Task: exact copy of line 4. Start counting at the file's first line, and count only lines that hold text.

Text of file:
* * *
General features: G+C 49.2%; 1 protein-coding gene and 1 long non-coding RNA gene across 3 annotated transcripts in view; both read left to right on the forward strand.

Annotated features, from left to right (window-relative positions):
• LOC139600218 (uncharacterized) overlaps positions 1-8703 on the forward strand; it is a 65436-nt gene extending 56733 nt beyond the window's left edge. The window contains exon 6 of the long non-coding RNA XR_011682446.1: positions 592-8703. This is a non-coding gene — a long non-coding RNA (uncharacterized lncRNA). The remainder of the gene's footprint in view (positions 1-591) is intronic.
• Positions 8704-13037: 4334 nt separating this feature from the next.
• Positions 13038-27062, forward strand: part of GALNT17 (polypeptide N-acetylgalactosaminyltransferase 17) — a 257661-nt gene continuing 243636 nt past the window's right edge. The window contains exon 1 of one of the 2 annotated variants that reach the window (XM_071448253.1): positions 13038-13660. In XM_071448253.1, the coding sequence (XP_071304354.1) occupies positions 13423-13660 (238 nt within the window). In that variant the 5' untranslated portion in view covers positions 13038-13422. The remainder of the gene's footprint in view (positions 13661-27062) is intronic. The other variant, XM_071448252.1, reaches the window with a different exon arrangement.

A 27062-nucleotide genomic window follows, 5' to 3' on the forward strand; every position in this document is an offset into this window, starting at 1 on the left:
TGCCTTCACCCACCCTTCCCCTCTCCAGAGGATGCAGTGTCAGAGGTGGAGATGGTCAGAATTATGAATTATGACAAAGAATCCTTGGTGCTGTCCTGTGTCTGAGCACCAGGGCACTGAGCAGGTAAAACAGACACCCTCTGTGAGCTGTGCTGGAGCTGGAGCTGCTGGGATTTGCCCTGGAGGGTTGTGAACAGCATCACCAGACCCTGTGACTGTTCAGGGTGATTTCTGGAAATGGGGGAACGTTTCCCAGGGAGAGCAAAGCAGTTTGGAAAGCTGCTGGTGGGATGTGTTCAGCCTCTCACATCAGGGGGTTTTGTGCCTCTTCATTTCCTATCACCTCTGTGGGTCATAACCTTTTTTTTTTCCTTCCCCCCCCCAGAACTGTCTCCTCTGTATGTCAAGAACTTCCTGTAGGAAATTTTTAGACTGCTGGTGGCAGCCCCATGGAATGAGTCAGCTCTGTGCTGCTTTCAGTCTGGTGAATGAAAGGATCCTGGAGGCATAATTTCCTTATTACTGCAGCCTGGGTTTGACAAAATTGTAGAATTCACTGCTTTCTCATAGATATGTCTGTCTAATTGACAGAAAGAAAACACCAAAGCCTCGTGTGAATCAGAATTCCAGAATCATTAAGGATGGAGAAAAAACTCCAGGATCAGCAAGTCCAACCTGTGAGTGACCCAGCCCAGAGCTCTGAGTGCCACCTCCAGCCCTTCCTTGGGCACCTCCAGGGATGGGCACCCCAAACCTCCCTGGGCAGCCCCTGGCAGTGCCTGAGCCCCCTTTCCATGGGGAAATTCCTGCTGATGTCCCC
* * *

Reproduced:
• Positions 8704-13037: 4334 nt separating this feature from the next.